Hello. I don’t know about you but, for me, even the prospect of a mildly groinally knacked Robin van Persie being picked for Holland’s meaningless friendly isn’t quite enough to douse the fires lit by the final hour of the North London derby on Sunday. At least, not yet. Although that’s only because I can’t quite believe that an injured player, however mild the injury is, would really be risked by a national team boss. Even if the injured player is probably the hottest striker on the planet right now. But the thought of losing Robin before our trip to Anfield is one I will not countenance now; we all know what the alternatives are.
Instead, I’m going to return to Sunday. Yes, I am. Not just because it was probably my favourite ever Arsenal match, not just because we came through a ridiculously difficult opening 35 minutes to record probably our most comprehensive victory at the Grove at the expense of our neighbours. Well, okay, it’s partly that, but we’re not so small time that I’m gonna spend all week going on about us beating a team I’ve spent all my adult life expecting us to beat. No, I want to touch on something my good buddy, Asa Joseph said as we celebrated in the Tolly on Sunday afternoon.
What Asa said was that he thought that the fans had played a massive part in the way Arsenal turned the deby around. Actually, he went further than that. He said that he thought the turnaround had been entirely down to the fans. I don’t know about that, I think the 11 guys on the pitch were monumental and so you have to give them a large amount of credit.
But, what was so brilliant about Sunday was that an unusually up for it crowd, particularly for a Sunday 1.30 match, wasn’t dissuaded by Tottenham’s lucky goal that came so early on. We’ve all been at the Arsenal when Arsenal have conceded an early goal, sometimes they’ve even scored one themselves, and the stadium becomes less bear pit and more Paddington bear. But on Sunday, perhaps because of the situation the players were in, perhaps because of the opposition, the players didn’t give in- despite that early setback. And we stayed with the players, except for Theo, useless Theo*, and created that bear pit. Obviously, it helped that we could see that the guys were trying, and largely outplaying Spurs. The ridiculous award, and subsequent conversion, of the penalty could really have dampened the mood though. I guess it did, for about five minutes. But that was all the time it took for the players to respond with that Sagna header. And how many goals might they have scored before that one?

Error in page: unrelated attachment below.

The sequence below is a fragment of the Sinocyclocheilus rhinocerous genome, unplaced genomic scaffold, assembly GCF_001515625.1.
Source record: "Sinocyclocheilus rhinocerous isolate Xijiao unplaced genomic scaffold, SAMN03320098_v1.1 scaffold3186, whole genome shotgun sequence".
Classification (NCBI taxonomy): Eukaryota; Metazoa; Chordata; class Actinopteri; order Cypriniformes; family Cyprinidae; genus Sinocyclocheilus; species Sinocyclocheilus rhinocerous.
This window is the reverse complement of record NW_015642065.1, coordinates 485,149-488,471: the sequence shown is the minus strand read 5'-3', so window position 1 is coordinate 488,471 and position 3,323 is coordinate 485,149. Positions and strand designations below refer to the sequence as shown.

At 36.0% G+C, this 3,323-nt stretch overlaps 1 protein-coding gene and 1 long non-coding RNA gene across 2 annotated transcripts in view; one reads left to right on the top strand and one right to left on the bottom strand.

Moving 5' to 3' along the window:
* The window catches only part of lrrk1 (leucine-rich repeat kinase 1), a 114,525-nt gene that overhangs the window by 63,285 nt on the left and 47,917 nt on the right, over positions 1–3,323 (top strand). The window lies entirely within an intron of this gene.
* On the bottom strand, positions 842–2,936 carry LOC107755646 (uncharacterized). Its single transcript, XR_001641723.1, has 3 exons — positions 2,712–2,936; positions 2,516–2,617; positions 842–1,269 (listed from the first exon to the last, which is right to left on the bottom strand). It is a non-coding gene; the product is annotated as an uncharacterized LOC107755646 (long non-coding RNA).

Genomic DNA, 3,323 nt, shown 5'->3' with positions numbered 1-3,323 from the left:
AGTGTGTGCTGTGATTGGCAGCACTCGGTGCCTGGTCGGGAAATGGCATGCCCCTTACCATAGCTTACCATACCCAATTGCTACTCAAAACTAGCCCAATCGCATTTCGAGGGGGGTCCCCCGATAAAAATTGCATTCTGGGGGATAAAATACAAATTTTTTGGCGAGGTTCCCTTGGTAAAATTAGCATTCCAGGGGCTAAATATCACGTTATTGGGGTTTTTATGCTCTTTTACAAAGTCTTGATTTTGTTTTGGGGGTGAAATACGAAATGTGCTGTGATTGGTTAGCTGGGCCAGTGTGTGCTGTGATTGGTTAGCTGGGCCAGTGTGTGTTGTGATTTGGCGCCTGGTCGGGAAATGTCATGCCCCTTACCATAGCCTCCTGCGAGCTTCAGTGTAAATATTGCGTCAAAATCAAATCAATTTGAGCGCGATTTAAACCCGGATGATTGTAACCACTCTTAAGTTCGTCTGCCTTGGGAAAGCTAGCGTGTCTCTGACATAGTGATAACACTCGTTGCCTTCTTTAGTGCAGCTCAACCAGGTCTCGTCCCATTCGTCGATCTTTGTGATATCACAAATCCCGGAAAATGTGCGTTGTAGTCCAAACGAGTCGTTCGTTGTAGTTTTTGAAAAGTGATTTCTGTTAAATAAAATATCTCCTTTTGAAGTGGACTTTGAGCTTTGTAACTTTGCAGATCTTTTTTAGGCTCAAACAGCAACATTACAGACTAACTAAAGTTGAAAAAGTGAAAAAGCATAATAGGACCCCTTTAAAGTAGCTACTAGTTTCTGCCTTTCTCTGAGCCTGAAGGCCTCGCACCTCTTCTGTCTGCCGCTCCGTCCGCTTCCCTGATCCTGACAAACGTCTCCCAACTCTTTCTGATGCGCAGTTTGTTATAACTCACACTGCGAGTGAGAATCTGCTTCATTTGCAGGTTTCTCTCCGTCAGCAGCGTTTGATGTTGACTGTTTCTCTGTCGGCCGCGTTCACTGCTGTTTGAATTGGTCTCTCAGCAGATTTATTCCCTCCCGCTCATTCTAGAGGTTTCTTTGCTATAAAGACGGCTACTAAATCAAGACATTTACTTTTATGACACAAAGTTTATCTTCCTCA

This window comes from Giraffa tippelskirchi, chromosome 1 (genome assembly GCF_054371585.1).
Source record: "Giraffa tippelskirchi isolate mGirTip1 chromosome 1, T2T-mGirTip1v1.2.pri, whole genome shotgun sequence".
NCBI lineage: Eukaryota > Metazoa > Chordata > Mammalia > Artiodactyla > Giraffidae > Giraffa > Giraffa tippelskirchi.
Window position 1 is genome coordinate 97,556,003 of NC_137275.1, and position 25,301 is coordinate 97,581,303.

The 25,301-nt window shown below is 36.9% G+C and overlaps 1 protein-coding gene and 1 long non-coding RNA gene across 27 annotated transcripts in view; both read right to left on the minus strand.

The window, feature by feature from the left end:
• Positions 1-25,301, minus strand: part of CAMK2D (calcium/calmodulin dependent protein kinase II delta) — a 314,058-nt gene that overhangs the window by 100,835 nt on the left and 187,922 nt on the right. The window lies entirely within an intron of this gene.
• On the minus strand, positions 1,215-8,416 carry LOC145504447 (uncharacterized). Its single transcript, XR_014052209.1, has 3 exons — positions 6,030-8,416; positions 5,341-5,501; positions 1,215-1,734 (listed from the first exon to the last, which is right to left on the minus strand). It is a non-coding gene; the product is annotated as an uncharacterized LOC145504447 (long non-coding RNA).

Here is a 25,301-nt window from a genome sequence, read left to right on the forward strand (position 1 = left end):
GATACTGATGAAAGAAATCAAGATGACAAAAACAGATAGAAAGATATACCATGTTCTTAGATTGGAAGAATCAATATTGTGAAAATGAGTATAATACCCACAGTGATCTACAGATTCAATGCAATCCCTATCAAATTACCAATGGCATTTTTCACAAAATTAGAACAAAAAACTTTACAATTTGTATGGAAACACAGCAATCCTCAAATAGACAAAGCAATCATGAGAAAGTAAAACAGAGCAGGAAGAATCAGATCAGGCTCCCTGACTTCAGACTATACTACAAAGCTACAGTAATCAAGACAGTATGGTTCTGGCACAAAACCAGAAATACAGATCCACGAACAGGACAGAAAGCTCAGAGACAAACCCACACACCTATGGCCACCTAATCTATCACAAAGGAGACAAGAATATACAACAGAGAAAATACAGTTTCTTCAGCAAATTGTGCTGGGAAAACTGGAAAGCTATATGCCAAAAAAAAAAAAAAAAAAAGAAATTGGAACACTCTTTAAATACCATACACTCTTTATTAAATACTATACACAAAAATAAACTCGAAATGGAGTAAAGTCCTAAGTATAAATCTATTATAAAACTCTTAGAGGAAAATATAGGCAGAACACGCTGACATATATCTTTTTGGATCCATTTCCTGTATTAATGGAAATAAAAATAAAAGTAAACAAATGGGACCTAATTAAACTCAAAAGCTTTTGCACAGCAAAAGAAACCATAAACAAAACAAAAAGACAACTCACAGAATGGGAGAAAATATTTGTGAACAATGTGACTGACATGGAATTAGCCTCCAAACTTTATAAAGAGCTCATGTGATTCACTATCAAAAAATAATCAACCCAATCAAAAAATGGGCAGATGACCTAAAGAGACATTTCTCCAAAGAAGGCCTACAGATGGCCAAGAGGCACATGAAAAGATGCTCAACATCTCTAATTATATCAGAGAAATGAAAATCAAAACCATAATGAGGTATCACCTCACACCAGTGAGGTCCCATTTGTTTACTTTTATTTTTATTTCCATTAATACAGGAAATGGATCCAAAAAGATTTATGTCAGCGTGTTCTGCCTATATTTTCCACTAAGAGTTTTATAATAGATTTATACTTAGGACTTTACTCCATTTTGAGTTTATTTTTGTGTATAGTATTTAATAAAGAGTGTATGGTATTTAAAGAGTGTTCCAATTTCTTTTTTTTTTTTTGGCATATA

And from then on, the Arsenal were a snowball rolling down a mountain, the crowd feeding off the players, the players feeding off the crowd, the crowd feeding off the goals, until the wanky Tottenham Hotspur were devoured in a maelstrom of energy. Obviously, it can’t be like that every week- we’d all die of heart attacks if our football was like Sunday 38 times a season. But I reckon the players are far more likely to get out there and play like their very lives are on the line if they know we are right behind them. I’ve written articles in the past, imploring match going fans to actually support the team rather than behaving as though their mere presence is a favour to the players.
And, yeah, I know that the price of tickets make it difficult to swallow when you’re watching Theo Walcott continually miscontrolling passes, or Rosicky buzzing around like a fly, to very little effect other than being as irritating as a fly. However, once you get in the ground, you’ve paid your money, isn’t it better to try and get behind the team and enjoy yourself rather than sitting there sulking because we’re not 3-0 up after twenty minutes?
Sunday, in front of a basically full house, with the only fans that left early devastated Spurs fans (and one very premature Gooner apparently), showed… well, it showed a couple of things actually. One is that a football stadium can actually be a very pleasant place to spend an afternoon or evening- something I think most of us had forgotten over the last year. The second thing, more importantly, is that we can make the difference, we do make a difference. We’ve all read the manager and whoever his captains have been down the years talk about the difference we as fans can make- they’re not just platitudes for the programme.
With 12 matches to go, 36 points to play for, much as we can talk- as the Arseblogger has this morning- about the players treating every team they play against as Bacary Sagna’s “enemy”, I think it’s the time we took that to heart ourselves. Let’s make our home a bear pit.
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